6. 1966 235 Tevere Callesino Taxi by Ariasi
This charming 1966 example was built atop one of MV’s Tevere 235 machines by Ariasi of Mandello Del Lario in Northern Italy. The handmade coachwork boasts upholstered bench-seating, wooden frame and bodywork, and in place of the scoot’s saddle is another matching bench-seat unit. There’s also a stubby little fuel-cell, a hand-operated reverse-gear lever on the right-hand side, an electric starter, hydraulic brakes, and a nifty little, period-correct, Italian “taximeter”. I personally really dig seeing a Vespa-style front-end with a top-tank-style fuel-cell in front of a straight up bench of a seat. Those “green-wall” tires are pretty nifty too.

This 1966 235 Tevere Callesino Taxi by Ariasi is being offered sans reservation and is expected to generate between $22,900 and $34,325 (or €20K to €30K). You can click here for more info.

7. 1974 750cc Sidecar Racer
This three-wheeled racer was most likely built by Guy Bongiovanni, who served as the primary importer and dealer for MV in France’s Lyon region. At the heart of the racer is a 750cc engine in a custom-built chassis. At the attack end is an Earles fork shrouded in slippery competition bodywork. This specimen’s three-quarter-liter mill received a thorough refresh from local MV specialist, Peppino Minervi, while its bodywork was given a once over and repainted by De Marchi workshops. Though it isn’t exactly a “classic” MV racer, I think this example is more than worthy of making the shortlist.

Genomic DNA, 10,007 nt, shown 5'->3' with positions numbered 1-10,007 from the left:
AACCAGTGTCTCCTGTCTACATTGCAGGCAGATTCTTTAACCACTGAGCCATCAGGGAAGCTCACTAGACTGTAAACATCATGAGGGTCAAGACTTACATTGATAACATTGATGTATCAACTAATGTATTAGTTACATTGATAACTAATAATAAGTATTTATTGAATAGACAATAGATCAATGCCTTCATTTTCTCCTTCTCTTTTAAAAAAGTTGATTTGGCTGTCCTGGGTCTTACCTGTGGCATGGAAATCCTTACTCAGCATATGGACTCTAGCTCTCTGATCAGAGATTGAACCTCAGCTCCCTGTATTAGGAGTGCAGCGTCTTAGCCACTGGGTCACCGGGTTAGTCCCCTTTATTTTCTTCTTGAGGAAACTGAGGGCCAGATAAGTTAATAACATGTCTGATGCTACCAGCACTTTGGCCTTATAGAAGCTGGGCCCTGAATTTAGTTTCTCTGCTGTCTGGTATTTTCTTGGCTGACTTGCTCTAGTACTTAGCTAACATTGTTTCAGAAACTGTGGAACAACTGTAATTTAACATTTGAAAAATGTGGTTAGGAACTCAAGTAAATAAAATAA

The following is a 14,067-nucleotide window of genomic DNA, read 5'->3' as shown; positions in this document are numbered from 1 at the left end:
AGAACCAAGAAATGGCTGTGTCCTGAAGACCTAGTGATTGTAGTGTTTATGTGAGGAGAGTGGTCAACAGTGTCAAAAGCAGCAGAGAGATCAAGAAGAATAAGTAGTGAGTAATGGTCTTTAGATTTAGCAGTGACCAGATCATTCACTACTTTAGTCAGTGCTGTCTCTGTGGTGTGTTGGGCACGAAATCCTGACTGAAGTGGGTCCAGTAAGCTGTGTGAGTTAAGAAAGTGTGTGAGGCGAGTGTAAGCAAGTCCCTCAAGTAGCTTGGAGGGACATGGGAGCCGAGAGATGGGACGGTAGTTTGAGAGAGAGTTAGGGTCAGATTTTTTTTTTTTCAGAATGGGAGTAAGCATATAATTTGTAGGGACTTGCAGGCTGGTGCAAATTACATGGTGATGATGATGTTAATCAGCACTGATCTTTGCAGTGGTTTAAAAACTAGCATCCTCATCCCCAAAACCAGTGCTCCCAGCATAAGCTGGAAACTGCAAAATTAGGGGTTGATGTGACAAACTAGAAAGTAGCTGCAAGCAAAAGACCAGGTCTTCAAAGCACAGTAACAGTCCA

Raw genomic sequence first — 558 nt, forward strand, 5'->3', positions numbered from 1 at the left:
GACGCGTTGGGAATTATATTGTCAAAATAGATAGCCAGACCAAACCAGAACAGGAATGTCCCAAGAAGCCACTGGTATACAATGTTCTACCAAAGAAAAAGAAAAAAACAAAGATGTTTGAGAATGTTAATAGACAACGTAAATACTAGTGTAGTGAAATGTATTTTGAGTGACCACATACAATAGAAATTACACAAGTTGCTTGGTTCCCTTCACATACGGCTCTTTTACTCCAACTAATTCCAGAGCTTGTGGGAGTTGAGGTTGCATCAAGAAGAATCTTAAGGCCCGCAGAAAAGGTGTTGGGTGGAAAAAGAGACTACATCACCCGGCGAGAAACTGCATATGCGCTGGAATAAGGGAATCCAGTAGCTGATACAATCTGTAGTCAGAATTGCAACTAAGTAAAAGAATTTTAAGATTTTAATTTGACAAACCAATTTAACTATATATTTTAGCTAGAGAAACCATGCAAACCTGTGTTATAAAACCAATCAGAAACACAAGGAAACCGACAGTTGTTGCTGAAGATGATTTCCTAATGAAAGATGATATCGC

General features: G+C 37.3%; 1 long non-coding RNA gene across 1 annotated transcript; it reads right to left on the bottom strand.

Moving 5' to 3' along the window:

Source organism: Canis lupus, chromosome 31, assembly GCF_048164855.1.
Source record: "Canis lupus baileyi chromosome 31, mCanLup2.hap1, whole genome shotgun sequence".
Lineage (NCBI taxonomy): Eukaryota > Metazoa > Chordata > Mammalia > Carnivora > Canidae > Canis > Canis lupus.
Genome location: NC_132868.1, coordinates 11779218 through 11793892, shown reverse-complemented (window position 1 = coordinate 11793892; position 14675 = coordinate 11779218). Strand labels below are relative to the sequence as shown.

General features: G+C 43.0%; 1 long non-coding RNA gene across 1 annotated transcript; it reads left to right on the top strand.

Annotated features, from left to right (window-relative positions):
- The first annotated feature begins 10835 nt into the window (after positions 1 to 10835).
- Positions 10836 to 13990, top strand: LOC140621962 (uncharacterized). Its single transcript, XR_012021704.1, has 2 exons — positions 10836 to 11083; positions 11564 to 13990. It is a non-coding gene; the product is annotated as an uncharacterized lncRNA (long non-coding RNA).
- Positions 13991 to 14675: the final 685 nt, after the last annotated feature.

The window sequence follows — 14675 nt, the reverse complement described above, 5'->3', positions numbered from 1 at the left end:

This ’74 sidecar racer is being sold without reserve and is expected to fetch between $97,250 and $143,000 (or €85K to €125K). You can click here for more info.

8. 1954 175 Magnetic Regency
This fascinating mid-century MV is supposedly based on the 175 CST and built by an MV dealer in Asti. The machine was given a high-mounted, scrambler-style single pipe, wide handlebars, lightweight mudguard, tankbag (with map window), engine protection, number plates, red leather saddle, and off-road suspension. This bike also received a magneto to allow for a battery delete. It was supposedly bought from a dealership some 20 years ago before being restored a decade later. This yellow-clad scrambler is being sold with an official certificate from the MV Museum too.

This 1954 175 Magnetic Regency is being sold without reserve and is expected to generate somewhere between $8,000 and $13,750 (or €7K to €12K). You can click here for more info.

9. 1960 250 Bicilindrica Bialbero